Eye on the Navy<?xml:namespace prefix = o ns = “urn:schemas-microsoft-com:office:office” />
USS Hyman G. Rickover (SSN 709) deactivated
Admiral’s Legacy Outlives Itself
By Edward Lundquist
Few people in history have made the impact on naval affairs as Hyman G. Rickover. Rightfully known as the “father of the nuclear navy,” he rose through the ranks to become an admiral and the director of nuclear propulsion long after his contemporaries retired and long after many of his superiors tried to get rid of him.
His legacy is a series of engineering marvels, successive classes of nuclear submarines, carriers and surface combatants, all able to operate for sustained periods of time at high speeds without the need to refuel. For a submarine to do this without having to come up for air is nothing short of revolutionary. When Commander Eugene P. Wilkinson, USN, ordered the lines hauled aboard USS Nautilus (SSN 571) and shifted colors on Jan. 17, 1955, he signaled, “Underway on nuclear power.” Naval warfare was forever changed.
Five decades later, 213 total nuclear power warships have been commissioned. Currently there are 82 active nuclear powered warships, all of them the result of Rickover’s vision and leadership.
Whether it was the right way or the wrong way, Rickover did things his way. Irascible, brusque and annoying, he was also brilliant and inscrutable. For some, Rickover was feared and despised. For them, his legacy will remain his arrogant, abusive, condescending behavior. But the only way to change a navy is with very strong will and very strong leadership, and Rickover supplied both.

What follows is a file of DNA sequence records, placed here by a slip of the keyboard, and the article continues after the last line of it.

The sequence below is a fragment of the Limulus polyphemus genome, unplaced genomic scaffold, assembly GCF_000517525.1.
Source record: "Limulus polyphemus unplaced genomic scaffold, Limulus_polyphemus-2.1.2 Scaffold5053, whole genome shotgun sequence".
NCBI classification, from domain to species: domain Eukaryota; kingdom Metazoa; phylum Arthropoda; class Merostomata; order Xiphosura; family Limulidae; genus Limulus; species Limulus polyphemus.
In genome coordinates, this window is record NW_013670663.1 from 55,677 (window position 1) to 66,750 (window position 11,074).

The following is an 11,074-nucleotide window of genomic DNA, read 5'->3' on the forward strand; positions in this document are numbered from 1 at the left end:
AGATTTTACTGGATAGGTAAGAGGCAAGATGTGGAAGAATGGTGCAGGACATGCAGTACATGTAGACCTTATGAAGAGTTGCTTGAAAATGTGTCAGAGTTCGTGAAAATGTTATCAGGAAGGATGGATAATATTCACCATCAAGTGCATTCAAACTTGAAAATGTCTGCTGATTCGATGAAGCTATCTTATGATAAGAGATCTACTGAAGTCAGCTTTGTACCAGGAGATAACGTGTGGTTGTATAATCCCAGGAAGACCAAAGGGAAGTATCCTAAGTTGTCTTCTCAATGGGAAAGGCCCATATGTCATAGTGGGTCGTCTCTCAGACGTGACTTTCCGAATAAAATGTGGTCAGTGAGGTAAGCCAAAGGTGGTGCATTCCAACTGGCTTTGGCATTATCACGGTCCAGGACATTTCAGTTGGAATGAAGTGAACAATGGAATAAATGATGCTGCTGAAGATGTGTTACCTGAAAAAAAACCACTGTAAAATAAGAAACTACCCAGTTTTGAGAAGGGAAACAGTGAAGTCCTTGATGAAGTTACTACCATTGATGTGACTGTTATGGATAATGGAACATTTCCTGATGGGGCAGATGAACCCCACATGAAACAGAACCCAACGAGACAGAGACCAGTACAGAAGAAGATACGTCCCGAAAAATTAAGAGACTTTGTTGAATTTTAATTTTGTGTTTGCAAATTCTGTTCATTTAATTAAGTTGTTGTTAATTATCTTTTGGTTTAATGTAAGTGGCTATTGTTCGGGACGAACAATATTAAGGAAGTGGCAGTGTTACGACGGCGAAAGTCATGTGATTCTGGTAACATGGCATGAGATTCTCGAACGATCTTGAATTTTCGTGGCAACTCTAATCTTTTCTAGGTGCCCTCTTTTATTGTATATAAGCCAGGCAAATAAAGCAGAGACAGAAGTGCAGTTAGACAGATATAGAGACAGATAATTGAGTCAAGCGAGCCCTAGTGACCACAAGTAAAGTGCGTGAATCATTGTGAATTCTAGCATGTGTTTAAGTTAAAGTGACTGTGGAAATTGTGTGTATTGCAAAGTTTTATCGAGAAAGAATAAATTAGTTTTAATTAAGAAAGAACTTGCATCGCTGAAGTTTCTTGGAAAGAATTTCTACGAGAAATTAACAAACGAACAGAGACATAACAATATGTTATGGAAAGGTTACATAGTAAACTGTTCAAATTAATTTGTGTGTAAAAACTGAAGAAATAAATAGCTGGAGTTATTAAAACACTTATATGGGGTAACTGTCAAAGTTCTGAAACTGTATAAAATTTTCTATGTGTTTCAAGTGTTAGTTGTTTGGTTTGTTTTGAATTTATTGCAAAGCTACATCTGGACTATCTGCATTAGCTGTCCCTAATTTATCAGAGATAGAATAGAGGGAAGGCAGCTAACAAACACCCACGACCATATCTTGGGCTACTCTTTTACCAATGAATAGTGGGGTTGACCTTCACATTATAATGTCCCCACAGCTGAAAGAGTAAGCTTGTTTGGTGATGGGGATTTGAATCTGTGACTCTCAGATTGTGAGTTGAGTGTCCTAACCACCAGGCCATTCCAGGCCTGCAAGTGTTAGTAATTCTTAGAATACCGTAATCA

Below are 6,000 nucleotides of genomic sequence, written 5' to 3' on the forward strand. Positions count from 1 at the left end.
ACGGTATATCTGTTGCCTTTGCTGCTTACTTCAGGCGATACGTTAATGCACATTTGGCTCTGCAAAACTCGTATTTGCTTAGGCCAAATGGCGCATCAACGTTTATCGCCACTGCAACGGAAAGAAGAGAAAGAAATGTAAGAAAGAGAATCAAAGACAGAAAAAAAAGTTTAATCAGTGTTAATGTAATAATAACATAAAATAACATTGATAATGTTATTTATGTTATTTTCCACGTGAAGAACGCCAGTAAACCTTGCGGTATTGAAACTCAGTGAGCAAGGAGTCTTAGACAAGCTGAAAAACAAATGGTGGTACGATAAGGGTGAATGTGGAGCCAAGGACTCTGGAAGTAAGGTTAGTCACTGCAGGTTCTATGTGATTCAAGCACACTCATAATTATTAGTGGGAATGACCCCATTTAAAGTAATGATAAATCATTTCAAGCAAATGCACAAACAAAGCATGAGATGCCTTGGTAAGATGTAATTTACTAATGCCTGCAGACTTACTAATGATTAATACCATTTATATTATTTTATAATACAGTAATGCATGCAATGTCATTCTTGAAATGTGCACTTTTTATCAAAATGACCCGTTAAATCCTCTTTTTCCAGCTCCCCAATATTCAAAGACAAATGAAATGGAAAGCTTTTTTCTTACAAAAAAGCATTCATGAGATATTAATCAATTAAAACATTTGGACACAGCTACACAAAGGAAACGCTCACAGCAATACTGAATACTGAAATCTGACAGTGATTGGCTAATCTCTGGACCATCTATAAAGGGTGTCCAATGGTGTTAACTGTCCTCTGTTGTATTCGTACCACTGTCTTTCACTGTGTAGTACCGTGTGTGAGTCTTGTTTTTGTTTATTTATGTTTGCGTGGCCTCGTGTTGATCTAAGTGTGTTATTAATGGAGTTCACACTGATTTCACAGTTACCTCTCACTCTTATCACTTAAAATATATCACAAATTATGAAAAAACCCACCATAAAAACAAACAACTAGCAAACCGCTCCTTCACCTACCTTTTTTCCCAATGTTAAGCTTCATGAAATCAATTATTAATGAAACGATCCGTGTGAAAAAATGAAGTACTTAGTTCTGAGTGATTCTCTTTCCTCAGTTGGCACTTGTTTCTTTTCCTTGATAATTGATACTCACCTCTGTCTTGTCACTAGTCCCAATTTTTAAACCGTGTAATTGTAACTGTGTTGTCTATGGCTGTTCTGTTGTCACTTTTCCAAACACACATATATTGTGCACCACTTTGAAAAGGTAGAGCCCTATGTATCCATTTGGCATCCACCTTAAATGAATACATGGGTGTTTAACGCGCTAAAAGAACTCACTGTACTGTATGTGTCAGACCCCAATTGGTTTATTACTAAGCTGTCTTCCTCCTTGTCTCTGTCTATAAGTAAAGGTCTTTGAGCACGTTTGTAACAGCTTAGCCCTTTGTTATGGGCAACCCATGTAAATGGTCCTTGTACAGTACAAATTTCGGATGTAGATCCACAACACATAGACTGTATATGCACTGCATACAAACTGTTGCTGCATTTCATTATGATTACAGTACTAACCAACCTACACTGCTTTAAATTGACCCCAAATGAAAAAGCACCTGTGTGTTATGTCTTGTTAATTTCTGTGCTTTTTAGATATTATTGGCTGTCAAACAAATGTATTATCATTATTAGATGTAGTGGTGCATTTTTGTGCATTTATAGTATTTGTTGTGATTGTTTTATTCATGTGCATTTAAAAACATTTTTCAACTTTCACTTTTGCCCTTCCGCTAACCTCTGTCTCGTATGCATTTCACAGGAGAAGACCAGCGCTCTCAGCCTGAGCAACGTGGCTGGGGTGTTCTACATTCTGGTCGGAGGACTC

President Richard Nixon, speaking at the 1973 promotion of Rickover to four-star admiral, remarked on the Navy’s superb technological accomplishments. “Polaris, Poseidon, Trident. No one can ever speak of these breakthroughs without thinking of Admiral Rickover.”
“I don't mean to suggest by that that he is a man who is without controversy,” said Nixon. “He speaks his mind. Sometimes he has rivals who disagree with him; sometimes they are right, and he is the first to admit that sometimes he might be wrong. But the greatness of the American military service, and particularly the greatness of the Navy, is symbolized in this ceremony today, because this man, who is controversial, this man, who comes up with unorthodox ideas, did not become submerged by the bureaucracy, because once genius is submerged by bureaucracy, a nation is doomed to mediocrity.”
“Human experience shows that people, not organizations or management systems, get things done,” Rickover once wrote.
Rickover lamented that officers or civilian managers were assigned to another job before the results of their work could become evident. Although many tried to marginalize or fire him, he stayed in his job many years, cultivating strong support on Capitol Hill, so he was able to see his programs develop to fruition, from land prototypes to successive classes of ships.